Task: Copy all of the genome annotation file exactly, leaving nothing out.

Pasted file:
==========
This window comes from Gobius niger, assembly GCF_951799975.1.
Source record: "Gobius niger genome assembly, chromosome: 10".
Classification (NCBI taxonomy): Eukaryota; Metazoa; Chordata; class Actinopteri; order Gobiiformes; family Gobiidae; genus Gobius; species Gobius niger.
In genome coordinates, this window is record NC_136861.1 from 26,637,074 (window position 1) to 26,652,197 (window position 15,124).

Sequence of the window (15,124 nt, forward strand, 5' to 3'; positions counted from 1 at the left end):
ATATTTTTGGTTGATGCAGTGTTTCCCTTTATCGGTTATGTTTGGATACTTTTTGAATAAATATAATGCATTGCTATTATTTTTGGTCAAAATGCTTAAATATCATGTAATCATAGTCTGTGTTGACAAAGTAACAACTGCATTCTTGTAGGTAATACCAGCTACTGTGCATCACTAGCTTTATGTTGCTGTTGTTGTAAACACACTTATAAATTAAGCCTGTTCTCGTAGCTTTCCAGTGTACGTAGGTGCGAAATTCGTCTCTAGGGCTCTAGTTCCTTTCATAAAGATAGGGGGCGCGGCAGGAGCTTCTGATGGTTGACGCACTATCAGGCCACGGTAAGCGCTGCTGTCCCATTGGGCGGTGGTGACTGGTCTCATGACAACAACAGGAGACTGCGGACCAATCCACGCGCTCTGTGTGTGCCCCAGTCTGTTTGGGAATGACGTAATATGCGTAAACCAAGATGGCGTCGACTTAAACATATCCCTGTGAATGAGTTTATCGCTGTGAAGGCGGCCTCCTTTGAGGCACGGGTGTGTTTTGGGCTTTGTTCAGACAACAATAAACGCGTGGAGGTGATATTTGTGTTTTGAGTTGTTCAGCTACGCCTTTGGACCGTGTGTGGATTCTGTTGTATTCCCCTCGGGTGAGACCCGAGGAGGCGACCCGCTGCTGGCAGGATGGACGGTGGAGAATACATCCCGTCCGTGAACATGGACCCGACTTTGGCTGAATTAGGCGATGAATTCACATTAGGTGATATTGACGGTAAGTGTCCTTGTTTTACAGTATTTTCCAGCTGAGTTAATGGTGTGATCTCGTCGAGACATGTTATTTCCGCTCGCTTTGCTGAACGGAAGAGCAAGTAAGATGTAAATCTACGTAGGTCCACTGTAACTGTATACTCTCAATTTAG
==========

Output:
This window comes from Gobius niger, assembly GCF_951799975.1.
Source record: "Gobius niger genome assembly, chromosome: 10".
Classification (NCBI taxonomy): Eukaryota; Metazoa; Chordata; class Actinopteri; order Gobiiformes; family Gobiidae; genus Gobius; species Gobius niger.
In genome coordinates, this window is record NC_136861.1 from 26,637,074 (window position 1) to 26,652,197 (window position 15,124).

Sequence of the window (15,124 nt, forward strand, 5' to 3'; positions counted from 1 at the left end):
ATATTTTTGGTTGATGCAGTGTTTCCCTTTATCGGTTATGTTTGGATACTTTTTGAATAAATATAATGCATTGCTATTATTTTTGGTCAAAATGCTTAAATATCATGTAATCATAGTCTGTGTTGACAAAGTAACAACTGCATTCTTGTAGGTAATACCAGCTACTGTGCATCACTAGCTTTATGTTGCTGTTGTTGTAAACACACTTATAAATTAAGCCTGTTCTCGTAGCTTTCCAGTGTACGTAGGTGCGAAATTCGTCTCTAGGGCTCTAGTTCCTTTCATAAAGATAGGGGGCGCGGCAGGAGCTTCTGATGGTTGACGCACTATCAGGCCACGGTAAGCGCTGCTGTCCCATTGGGCGGTGGTGACTGGTCTCATGACAACAACAGGAGACTGCGGACCAATCCACGCGCTCTGTGTGTGCCCCAGTCTGTTTGGGAATGACGTAATATGCGTAAACCAAGATGGCGTCGACTTAAACATATCCCTGTGAATGAGTTTATCGCTGTGAAGGCGGCCTCCTTTGAGGCACGGGTGTGTTTTGGGCTTTGTTCAGACAACAATAAACGCGTGGAGGTGATATTTGTGTTTTGAGTTGTTCAGCTACGCCTTTGGACCGTGTGTGGATTCTGTTGTATTCCCCTCGGGTGAGACCCGAGGAGGCGACCCGCTGCTGGCAGGATGGACGGTGGAGAATACATCCCGTCCGTGAACATGGACCCGACTTTGGCTGAATTAGGCGATGAATTCACATTAGGTGATATTGACGGTAAGTGTCCTTGTTTTACAGTATTTTCCAGCTGAGTTAATGGTGTGATCTCGTCGAGACATGTTATTTCCGCTCGCTTTGCTGAACGGAAGAGCAAGTAAGATGTAAATCTACGTAGGTCCACTGTAACTGTATACTCTCAATTTAG